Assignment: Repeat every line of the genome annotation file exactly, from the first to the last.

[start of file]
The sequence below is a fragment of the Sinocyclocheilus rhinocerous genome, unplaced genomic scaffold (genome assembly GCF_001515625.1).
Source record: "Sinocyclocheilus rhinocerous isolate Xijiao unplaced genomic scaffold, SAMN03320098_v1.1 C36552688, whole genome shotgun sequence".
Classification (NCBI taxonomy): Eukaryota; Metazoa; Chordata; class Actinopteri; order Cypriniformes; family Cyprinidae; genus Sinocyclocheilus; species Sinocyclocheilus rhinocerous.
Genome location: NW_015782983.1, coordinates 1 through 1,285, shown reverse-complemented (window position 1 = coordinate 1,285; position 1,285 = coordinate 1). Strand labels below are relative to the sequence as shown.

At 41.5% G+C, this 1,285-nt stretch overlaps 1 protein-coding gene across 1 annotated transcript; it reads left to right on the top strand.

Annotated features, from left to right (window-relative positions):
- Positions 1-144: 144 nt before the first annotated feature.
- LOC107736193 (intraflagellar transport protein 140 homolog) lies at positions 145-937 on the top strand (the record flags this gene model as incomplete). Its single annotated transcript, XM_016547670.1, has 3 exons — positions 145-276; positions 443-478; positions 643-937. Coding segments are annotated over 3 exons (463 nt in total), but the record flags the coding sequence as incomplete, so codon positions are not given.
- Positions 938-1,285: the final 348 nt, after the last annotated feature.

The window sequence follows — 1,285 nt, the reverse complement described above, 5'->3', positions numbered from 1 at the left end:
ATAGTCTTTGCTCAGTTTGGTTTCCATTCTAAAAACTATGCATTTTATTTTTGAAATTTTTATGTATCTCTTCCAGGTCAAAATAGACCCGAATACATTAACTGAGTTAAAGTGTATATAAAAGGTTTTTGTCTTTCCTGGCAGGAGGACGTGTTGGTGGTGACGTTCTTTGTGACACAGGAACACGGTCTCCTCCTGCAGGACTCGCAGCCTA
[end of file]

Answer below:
The sequence below is a fragment of the Sinocyclocheilus rhinocerous genome, unplaced genomic scaffold (genome assembly GCF_001515625.1).
Source record: "Sinocyclocheilus rhinocerous isolate Xijiao unplaced genomic scaffold, SAMN03320098_v1.1 C36552688, whole genome shotgun sequence".
Classification (NCBI taxonomy): Eukaryota; Metazoa; Chordata; class Actinopteri; order Cypriniformes; family Cyprinidae; genus Sinocyclocheilus; species Sinocyclocheilus rhinocerous.
Genome location: NW_015782983.1, coordinates 1 through 1,285, shown reverse-complemented (window position 1 = coordinate 1,285; position 1,285 = coordinate 1). Strand labels below are relative to the sequence as shown.

At 41.5% G+C, this 1,285-nt stretch overlaps 1 protein-coding gene across 1 annotated transcript; it reads left to right on the top strand.

Annotated features, from left to right (window-relative positions):
- Positions 1-144: 144 nt before the first annotated feature.
- LOC107736193 (intraflagellar transport protein 140 homolog) lies at positions 145-937 on the top strand (the record flags this gene model as incomplete). Its single annotated transcript, XM_016547670.1, has 3 exons — positions 145-276; positions 443-478; positions 643-937. Coding segments are annotated over 3 exons (463 nt in total), but the record flags the coding sequence as incomplete, so codon positions are not given.
- Positions 938-1,285: the final 348 nt, after the last annotated feature.

The window sequence follows — 1,285 nt, the reverse complement described above, 5'->3', positions numbered from 1 at the left end:
ATAGTCTTTGCTCAGTTTGGTTTCCATTCTAAAAACTATGCATTTTATTTTTGAAATTTTTATGTATCTCTTCCAGGTCAAAATAGACCCGAATACATTAACTGAGTTAAAGTGTATATAAAAGGTTTTTGTCTTTCCTGGCAGGAGGACGTGTTGGTGGTGACGTTCTTTGTGACACAGGAACACGGTCTCCTCCTGCAGGACTCGCAGCCTA